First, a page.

If you want to launch a human being into space these days, you have just two options: One is the Jiuquan Satellite Launch Center in China. The other is Kazakhstan’s Baikonur Cosmodrome, the oldest and largest space launch facility.
Kazakhstan can’t get into space on its own, but the site is rented through 2050 by the Russian government. In 2012, it was host to 14 commercial satellite launches, and it’s also the only way to get a human-carrying spacecraft to or from the International Space Station. The site has an unbelievable amount of history: The first satellite, Sputnik, and the first human, Yuri Gagarin, were launched into space from there. Some of its facilities are beginning to show their age.
The environment at Baikonur is hard and arid, with temperatures ranging from -40°F (-40°C) in winter to 113°F (45°C) in summer. It’s a hard place, home to fantastic achievements, and—oh, who are we kidding, let’s get to the pictures.
On Nov. 7 2013, the torch for the Sochi Winter Olympics rode with astronauts aboard a Soyuz spacecraft destined for the International Space Station. But first, the spacecraft’s Soyuz-FG rocket booster had to be transported by train from a hangar to the launch site.AP Photo/Dmitry Lovetsky
Security looks on as the Soyuz TMA-11M rocket is rolled onto its launchpad.NASA/Bill Ingalls
Launch pad arms are raised around the Soyuz TMA-11M rocket.NASA/Bill Ingalls
The Soyuz-FG rocket booster is based on a 50s-era missile design and has never failed once in 42 launches.AP Photo/Dmitry Lovetsky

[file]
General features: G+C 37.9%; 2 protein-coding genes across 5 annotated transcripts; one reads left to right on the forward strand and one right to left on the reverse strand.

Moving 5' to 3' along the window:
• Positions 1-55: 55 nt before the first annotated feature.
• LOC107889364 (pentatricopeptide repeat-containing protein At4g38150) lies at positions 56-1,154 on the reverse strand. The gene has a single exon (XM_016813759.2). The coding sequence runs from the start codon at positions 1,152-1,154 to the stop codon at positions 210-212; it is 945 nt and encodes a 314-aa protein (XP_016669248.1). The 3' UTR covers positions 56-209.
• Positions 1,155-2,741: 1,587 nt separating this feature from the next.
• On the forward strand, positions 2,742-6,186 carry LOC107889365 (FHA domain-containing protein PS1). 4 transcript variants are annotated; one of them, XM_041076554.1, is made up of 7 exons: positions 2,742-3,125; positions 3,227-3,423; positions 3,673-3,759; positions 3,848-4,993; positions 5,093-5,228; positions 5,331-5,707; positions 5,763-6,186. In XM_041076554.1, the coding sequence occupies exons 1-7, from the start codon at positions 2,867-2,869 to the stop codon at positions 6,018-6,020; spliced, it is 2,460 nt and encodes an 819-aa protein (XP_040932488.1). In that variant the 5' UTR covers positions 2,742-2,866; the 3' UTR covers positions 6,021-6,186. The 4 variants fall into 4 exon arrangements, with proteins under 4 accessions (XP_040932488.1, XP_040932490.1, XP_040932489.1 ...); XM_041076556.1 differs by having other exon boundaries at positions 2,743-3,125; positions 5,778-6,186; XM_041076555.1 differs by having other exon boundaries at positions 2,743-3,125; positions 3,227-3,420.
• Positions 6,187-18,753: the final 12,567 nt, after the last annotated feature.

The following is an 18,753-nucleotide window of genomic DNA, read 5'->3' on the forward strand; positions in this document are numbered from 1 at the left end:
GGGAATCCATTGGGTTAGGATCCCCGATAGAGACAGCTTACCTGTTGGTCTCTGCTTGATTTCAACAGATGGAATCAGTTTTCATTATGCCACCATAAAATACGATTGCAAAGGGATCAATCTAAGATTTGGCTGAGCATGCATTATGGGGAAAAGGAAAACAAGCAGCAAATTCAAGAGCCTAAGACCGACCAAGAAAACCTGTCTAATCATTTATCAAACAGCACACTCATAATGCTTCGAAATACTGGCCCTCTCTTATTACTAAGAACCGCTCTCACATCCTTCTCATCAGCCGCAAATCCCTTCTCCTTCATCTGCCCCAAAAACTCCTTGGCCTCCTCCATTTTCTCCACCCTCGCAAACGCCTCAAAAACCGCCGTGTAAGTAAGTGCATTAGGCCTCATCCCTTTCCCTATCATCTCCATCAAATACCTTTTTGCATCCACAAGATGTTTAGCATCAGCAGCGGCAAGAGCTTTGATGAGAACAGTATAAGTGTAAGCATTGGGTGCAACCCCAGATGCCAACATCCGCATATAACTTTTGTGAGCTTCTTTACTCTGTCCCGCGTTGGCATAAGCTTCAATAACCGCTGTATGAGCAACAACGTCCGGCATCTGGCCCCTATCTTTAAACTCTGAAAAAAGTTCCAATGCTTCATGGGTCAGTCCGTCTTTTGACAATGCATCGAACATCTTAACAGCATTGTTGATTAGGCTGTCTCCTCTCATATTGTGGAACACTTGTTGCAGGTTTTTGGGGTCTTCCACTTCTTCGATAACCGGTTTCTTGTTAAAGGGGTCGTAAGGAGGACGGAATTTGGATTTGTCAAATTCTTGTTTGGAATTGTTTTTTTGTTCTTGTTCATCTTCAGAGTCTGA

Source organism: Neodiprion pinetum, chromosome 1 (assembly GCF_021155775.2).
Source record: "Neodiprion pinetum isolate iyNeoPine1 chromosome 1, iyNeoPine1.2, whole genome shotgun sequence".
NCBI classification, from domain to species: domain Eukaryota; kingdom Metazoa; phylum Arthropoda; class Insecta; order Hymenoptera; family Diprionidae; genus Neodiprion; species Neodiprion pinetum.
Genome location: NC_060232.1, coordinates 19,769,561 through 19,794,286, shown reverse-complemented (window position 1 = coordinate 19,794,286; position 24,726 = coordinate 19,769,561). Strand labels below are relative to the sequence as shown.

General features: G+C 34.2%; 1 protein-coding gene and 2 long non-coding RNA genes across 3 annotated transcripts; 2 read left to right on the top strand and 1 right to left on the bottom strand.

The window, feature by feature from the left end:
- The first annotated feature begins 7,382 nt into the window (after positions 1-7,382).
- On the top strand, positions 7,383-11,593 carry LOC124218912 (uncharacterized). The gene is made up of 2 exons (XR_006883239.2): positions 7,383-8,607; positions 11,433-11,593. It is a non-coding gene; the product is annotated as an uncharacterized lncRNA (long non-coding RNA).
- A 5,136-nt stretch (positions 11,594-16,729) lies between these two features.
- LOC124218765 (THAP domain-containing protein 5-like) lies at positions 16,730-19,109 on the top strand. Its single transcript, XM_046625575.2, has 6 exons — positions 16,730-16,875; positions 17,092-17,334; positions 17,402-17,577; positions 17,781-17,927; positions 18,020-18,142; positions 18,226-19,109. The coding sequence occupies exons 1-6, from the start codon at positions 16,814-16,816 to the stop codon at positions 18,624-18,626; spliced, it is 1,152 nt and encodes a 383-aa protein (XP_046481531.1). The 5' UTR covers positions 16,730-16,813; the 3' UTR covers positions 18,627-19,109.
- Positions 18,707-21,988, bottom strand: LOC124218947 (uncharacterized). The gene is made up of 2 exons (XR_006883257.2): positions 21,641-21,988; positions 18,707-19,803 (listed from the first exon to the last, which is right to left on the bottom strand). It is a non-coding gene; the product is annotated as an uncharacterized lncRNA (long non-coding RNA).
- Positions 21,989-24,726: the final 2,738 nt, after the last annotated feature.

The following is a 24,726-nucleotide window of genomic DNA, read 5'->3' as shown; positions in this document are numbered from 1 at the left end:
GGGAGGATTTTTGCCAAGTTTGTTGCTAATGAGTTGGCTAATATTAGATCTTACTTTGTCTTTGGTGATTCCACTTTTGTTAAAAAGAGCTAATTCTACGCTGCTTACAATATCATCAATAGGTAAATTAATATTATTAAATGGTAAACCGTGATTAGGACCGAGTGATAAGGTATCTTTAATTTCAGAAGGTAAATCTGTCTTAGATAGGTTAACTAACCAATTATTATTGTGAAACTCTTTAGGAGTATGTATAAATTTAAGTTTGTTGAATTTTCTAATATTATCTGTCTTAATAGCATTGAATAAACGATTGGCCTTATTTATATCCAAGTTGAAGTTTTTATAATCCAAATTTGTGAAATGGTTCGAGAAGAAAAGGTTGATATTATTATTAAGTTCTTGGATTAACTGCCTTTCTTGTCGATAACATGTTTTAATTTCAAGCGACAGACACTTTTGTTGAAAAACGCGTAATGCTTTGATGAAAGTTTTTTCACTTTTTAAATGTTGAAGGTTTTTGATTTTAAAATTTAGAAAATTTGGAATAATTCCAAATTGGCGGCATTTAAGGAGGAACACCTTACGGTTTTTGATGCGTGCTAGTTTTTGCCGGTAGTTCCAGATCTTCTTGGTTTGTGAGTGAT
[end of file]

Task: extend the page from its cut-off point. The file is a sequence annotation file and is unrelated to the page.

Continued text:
It takes six hours for a Soyuz spacecraft to get from Baikonur to the International Space Station, which orbits 230 miles above earth. The crew on this particular mission will spend six months in space.AP Photo/Mikhail Metzel
The Soyuz TMA-20 approaches the International Space Station.NASA
The Soyuz descent module is miniscule by comparison with the US space shuttle, and is slowed by a pair of parachutes as it returns to earth.AP Photo/Maxim Shipenkov
Russian search and rescue helicopters fly over Kazakhstan in order to meet the returning space capsule.AP Photo/NASA
One meter above the ground, the Soyuz descent module fires thrusters to allow for a soft landing.AP Photo/Mikhail Metzel
Search and rescue crews meet the descent module.AP Photo/Shamil Zhumatov
Like a beached whale, the Soyuz capsule lays on its side, its three occupants awaiting retrieval by a ground crew.AP Photo/Maxim Shipenkov
After months in space, visitors to the International Space Station, unaccustomed to gravity, must be carried away from the landing site.AP Photo/Shamil Zhumatov
Italian astronaut Luca Parmitano on return from the ISS: pale, exhausted, alive.AP Photo/Shamil Zhumatov